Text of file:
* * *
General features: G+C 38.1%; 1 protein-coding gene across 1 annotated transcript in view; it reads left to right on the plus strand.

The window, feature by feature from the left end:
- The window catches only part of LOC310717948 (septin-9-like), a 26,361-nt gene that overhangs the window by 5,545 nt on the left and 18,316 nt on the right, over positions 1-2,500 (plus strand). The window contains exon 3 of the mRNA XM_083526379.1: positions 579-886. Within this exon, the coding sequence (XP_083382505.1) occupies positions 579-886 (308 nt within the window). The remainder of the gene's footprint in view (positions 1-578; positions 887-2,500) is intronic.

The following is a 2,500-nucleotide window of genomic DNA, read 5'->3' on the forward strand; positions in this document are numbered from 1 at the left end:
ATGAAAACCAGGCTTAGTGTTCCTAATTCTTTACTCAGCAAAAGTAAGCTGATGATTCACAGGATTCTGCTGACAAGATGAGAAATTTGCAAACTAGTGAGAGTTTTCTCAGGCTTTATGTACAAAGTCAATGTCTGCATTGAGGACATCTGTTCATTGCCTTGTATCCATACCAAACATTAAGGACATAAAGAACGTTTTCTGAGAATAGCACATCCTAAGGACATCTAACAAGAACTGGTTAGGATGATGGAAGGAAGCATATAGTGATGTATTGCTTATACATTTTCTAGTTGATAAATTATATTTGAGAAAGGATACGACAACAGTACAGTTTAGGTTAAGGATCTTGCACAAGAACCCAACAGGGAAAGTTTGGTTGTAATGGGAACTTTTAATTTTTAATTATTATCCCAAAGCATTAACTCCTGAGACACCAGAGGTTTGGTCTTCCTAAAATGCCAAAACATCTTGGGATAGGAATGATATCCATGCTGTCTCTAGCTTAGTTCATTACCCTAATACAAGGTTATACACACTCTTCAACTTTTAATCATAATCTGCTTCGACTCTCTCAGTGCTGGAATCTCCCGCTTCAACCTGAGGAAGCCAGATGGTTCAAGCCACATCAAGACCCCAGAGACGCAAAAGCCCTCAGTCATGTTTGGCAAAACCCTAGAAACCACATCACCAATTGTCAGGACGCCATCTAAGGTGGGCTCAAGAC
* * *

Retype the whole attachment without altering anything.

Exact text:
General features: G+C 38.1%; 1 protein-coding gene across 1 annotated transcript in view; it reads left to right on the plus strand.

The window, feature by feature from the left end:
- The window catches only part of LOC310717948 (septin-9-like), a 26,361-nt gene that overhangs the window by 5,545 nt on the left and 18,316 nt on the right, over positions 1-2,500 (plus strand). The window contains exon 3 of the mRNA XM_083526379.1: positions 579-886. Within this exon, the coding sequence (XP_083382505.1) occupies positions 579-886 (308 nt within the window). The remainder of the gene's footprint in view (positions 1-578; positions 887-2,500) is intronic.

The following is a 2,500-nucleotide window of genomic DNA, read 5'->3' on the forward strand; positions in this document are numbered from 1 at the left end:
ATGAAAACCAGGCTTAGTGTTCCTAATTCTTTACTCAGCAAAAGTAAGCTGATGATTCACAGGATTCTGCTGACAAGATGAGAAATTTGCAAACTAGTGAGAGTTTTCTCAGGCTTTATGTACAAAGTCAATGTCTGCATTGAGGACATCTGTTCATTGCCTTGTATCCATACCAAACATTAAGGACATAAAGAACGTTTTCTGAGAATAGCACATCCTAAGGACATCTAACAAGAACTGGTTAGGATGATGGAAGGAAGCATATAGTGATGTATTGCTTATACATTTTCTAGTTGATAAATTATATTTGAGAAAGGATACGACAACAGTACAGTTTAGGTTAAGGATCTTGCACAAGAACCCAACAGGGAAAGTTTGGTTGTAATGGGAACTTTTAATTTTTAATTATTATCCCAAAGCATTAACTCCTGAGACACCAGAGGTTTGGTCTTCCTAAAATGCCAAAACATCTTGGGATAGGAATGATATCCATGCTGTCTCTAGCTTAGTTCATTACCCTAATACAAGGTTATACACACTCTTCAACTTTTAATCATAATCTGCTTCGACTCTCTCAGTGCTGGAATCTCCCGCTTCAACCTGAGGAAGCCAGATGGTTCAAGCCACATCAAGACCCCAGAGACGCAAAAGCCCTCAGTCATGTTTGGCAAAACCCTAGAAACCACATCACCAATTGTCAGGACGCCATCTAAGGTGGGCTCAAGAC